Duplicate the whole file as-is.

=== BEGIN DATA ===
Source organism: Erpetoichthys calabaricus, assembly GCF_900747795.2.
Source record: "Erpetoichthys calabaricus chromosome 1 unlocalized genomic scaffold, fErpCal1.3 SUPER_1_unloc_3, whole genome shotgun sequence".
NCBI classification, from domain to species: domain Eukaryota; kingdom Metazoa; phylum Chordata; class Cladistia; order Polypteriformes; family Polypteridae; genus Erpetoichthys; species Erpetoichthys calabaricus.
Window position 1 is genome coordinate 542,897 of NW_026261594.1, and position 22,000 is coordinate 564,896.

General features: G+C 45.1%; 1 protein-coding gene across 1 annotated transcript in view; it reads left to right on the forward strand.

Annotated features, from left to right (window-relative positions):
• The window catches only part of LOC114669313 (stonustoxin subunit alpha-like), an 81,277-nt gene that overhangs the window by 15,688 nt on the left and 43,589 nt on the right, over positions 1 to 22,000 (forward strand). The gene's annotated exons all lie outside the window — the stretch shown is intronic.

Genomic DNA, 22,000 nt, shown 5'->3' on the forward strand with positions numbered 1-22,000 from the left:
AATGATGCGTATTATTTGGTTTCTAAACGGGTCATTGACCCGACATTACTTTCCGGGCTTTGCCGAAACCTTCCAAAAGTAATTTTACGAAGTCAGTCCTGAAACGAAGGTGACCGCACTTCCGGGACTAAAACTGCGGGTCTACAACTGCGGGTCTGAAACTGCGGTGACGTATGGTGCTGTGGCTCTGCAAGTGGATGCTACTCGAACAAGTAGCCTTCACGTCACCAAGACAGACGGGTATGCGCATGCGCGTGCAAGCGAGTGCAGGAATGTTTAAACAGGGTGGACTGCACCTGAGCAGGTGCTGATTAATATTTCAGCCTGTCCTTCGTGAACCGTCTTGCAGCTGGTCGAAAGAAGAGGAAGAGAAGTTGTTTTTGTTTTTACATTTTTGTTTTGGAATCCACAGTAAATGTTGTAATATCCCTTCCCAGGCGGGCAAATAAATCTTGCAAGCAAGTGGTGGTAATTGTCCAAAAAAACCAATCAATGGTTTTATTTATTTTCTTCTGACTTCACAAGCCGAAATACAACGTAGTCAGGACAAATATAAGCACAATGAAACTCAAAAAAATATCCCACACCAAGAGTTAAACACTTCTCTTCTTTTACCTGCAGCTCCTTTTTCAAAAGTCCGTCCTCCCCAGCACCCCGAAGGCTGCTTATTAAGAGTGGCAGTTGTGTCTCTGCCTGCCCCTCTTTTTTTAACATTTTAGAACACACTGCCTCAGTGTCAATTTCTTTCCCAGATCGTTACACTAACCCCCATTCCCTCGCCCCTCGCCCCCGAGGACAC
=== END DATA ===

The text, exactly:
Source organism: Erpetoichthys calabaricus, assembly GCF_900747795.2.
Source record: "Erpetoichthys calabaricus chromosome 1 unlocalized genomic scaffold, fErpCal1.3 SUPER_1_unloc_3, whole genome shotgun sequence".
NCBI classification, from domain to species: domain Eukaryota; kingdom Metazoa; phylum Chordata; class Cladistia; order Polypteriformes; family Polypteridae; genus Erpetoichthys; species Erpetoichthys calabaricus.
Window position 1 is genome coordinate 542,897 of NW_026261594.1, and position 22,000 is coordinate 564,896.

General features: G+C 45.1%; 1 protein-coding gene across 1 annotated transcript in view; it reads left to right on the forward strand.

Annotated features, from left to right (window-relative positions):
• The window catches only part of LOC114669313 (stonustoxin subunit alpha-like), an 81,277-nt gene that overhangs the window by 15,688 nt on the left and 43,589 nt on the right, over positions 1 to 22,000 (forward strand). The gene's annotated exons all lie outside the window — the stretch shown is intronic.

Genomic DNA, 22,000 nt, shown 5'->3' on the forward strand with positions numbered 1-22,000 from the left:
AATGATGCGTATTATTTGGTTTCTAAACGGGTCATTGACCCGACATTACTTTCCGGGCTTTGCCGAAACCTTCCAAAAGTAATTTTACGAAGTCAGTCCTGAAACGAAGGTGACCGCACTTCCGGGACTAAAACTGCGGGTCTACAACTGCGGGTCTGAAACTGCGGTGACGTATGGTGCTGTGGCTCTGCAAGTGGATGCTACTCGAACAAGTAGCCTTCACGTCACCAAGACAGACGGGTATGCGCATGCGCGTGCAAGCGAGTGCAGGAATGTTTAAACAGGGTGGACTGCACCTGAGCAGGTGCTGATTAATATTTCAGCCTGTCCTTCGTGAACCGTCTTGCAGCTGGTCGAAAGAAGAGGAAGAGAAGTTGTTTTTGTTTTTACATTTTTGTTTTGGAATCCACAGTAAATGTTGTAATATCCCTTCCCAGGCGGGCAAATAAATCTTGCAAGCAAGTGGTGGTAATTGTCCAAAAAAACCAATCAATGGTTTTATTTATTTTCTTCTGACTTCACAAGCCGAAATACAACGTAGTCAGGACAAATATAAGCACAATGAAACTCAAAAAAATATCCCACACCAAGAGTTAAACACTTCTCTTCTTTTACCTGCAGCTCCTTTTTCAAAAGTCCGTCCTCCCCAGCACCCCGAAGGCTGCTTATTAAGAGTGGCAGTTGTGTCTCTGCCTGCCCCTCTTTTTTTAACATTTTAGAACACACTGCCTCAGTGTCAATTTCTTTCCCAGATCGTTACACTAACCCCCATTCCCTCGCCCCTCGCCCCCGAGGACAC